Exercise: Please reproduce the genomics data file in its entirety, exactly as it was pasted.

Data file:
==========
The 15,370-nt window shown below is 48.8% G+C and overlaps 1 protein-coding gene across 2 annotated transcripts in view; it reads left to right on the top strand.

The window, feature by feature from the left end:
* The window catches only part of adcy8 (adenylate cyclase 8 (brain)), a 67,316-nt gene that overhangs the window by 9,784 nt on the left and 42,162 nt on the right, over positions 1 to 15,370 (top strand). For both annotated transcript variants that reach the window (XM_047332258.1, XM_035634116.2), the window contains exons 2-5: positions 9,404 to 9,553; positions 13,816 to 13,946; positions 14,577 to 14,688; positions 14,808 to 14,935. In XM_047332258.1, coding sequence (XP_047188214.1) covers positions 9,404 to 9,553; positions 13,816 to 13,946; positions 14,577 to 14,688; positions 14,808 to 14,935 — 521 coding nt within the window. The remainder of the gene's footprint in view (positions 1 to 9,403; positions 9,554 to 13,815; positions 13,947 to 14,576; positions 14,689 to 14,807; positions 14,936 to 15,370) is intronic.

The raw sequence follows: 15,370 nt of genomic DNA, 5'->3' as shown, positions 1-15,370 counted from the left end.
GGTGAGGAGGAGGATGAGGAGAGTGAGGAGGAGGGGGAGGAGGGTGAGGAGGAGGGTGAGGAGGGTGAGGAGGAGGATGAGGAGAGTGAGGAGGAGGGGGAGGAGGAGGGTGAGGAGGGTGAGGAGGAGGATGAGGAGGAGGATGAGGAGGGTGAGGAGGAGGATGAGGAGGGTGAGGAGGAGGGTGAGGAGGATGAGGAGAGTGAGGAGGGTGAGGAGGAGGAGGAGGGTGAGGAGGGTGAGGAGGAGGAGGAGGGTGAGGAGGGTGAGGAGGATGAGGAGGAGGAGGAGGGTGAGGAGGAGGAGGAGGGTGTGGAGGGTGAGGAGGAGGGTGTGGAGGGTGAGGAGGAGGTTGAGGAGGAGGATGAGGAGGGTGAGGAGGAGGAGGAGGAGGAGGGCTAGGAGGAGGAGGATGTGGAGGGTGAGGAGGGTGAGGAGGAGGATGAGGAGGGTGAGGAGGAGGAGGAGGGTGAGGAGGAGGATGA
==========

The 15,370-nt window shown below is 48.8% G+C and overlaps 1 protein-coding gene across 2 annotated transcripts in view; it reads left to right on the top strand.

The window, feature by feature from the left end:
* The window catches only part of adcy8 (adenylate cyclase 8 (brain)), a 67,316-nt gene that overhangs the window by 9,784 nt on the left and 42,162 nt on the right, over positions 1 to 15,370 (top strand). For both annotated transcript variants that reach the window (XM_047332258.1, XM_035634116.2), the window contains exons 2-5: positions 9,404 to 9,553; positions 13,816 to 13,946; positions 14,577 to 14,688; positions 14,808 to 14,935. In XM_047332258.1, coding sequence (XP_047188214.1) covers positions 9,404 to 9,553; positions 13,816 to 13,946; positions 14,577 to 14,688; positions 14,808 to 14,935 — 521 coding nt within the window. The remainder of the gene's footprint in view (positions 1 to 9,403; positions 9,554 to 13,815; positions 13,947 to 14,576; positions 14,689 to 14,807; positions 14,936 to 15,370) is intronic.

The raw sequence follows: 15,370 nt of genomic DNA, 5'->3' as shown, positions 1-15,370 counted from the left end.
GGTGAGGAGGAGGATGAGGAGAGTGAGGAGGAGGGGGAGGAGGGTGAGGAGGAGGGTGAGGAGGGTGAGGAGGAGGATGAGGAGAGTGAGGAGGAGGGGGAGGAGGAGGGTGAGGAGGGTGAGGAGGAGGATGAGGAGGAGGATGAGGAGGGTGAGGAGGAGGATGAGGAGGGTGAGGAGGAGGGTGAGGAGGATGAGGAGAGTGAGGAGGGTGAGGAGGAGGAGGAGGGTGAGGAGGGTGAGGAGGAGGAGGAGGGTGAGGAGGGTGAGGAGGATGAGGAGGAGGAGGAGGGTGAGGAGGAGGAGGAGGGTGTGGAGGGTGAGGAGGAGGGTGTGGAGGGTGAGGAGGAGGTTGAGGAGGAGGATGAGGAGGGTGAGGAGGAGGAGGAGGAGGAGGGCTAGGAGGAGGAGGATGTGGAGGGTGAGGAGGGTGAGGAGGAGGATGAGGAGGGTGAGGAGGAGGAGGAGGGTGAGGAGGAGGATGA